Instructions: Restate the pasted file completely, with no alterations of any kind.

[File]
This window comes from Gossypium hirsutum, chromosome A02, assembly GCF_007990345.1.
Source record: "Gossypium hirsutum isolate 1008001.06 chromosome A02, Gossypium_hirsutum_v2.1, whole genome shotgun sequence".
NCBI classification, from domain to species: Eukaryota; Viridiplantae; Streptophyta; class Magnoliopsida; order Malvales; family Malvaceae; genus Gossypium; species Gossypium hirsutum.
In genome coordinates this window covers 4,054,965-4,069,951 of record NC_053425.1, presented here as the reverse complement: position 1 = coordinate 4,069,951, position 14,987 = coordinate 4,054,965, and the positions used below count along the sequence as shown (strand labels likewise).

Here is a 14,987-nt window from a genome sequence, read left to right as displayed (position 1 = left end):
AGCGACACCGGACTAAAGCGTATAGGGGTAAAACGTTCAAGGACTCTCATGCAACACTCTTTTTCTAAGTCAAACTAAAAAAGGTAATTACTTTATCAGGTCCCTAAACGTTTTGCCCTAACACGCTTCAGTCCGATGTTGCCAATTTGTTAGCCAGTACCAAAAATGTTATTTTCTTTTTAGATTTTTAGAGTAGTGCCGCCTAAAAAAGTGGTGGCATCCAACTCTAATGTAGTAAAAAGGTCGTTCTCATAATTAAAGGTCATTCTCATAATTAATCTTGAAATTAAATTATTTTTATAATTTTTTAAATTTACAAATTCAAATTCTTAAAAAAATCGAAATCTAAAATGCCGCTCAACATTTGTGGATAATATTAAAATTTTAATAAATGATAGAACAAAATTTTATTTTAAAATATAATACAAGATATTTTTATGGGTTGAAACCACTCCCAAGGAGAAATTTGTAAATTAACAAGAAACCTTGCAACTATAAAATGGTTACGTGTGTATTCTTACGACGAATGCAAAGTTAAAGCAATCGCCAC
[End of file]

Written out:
This window comes from Gossypium hirsutum, chromosome A02, assembly GCF_007990345.1.
Source record: "Gossypium hirsutum isolate 1008001.06 chromosome A02, Gossypium_hirsutum_v2.1, whole genome shotgun sequence".
NCBI classification, from domain to species: Eukaryota; Viridiplantae; Streptophyta; class Magnoliopsida; order Malvales; family Malvaceae; genus Gossypium; species Gossypium hirsutum.
In genome coordinates this window covers 4,054,965-4,069,951 of record NC_053425.1, presented here as the reverse complement: position 1 = coordinate 4,069,951, position 14,987 = coordinate 4,054,965, and the positions used below count along the sequence as shown (strand labels likewise).

Here is a 14,987-nt window from a genome sequence, read left to right as displayed (position 1 = left end):
AGCGACACCGGACTAAAGCGTATAGGGGTAAAACGTTCAAGGACTCTCATGCAACACTCTTTTTCTAAGTCAAACTAAAAAAGGTAATTACTTTATCAGGTCCCTAAACGTTTTGCCCTAACACGCTTCAGTCCGATGTTGCCAATTTGTTAGCCAGTACCAAAAATGTTATTTTCTTTTTAGATTTTTAGAGTAGTGCCGCCTAAAAAAGTGGTGGCATCCAACTCTAATGTAGTAAAAAGGTCGTTCTCATAATTAAAGGTCATTCTCATAATTAATCTTGAAATTAAATTATTTTTATAATTTTTTAAATTTACAAATTCAAATTCTTAAAAAAATCGAAATCTAAAATGCCGCTCAACATTTGTGGATAATATTAAAATTTTAATAAATGATAGAACAAAATTTTATTTTAAAATATAATACAAGATATTTTTATGGGTTGAAACCACTCCCAAGGAGAAATTTGTAAATTAACAAGAAACCTTGCAACTATAAAATGGTTACGTGTGTATTCTTACGACGAATGCAAAGTTAAAGCAATCGCCAC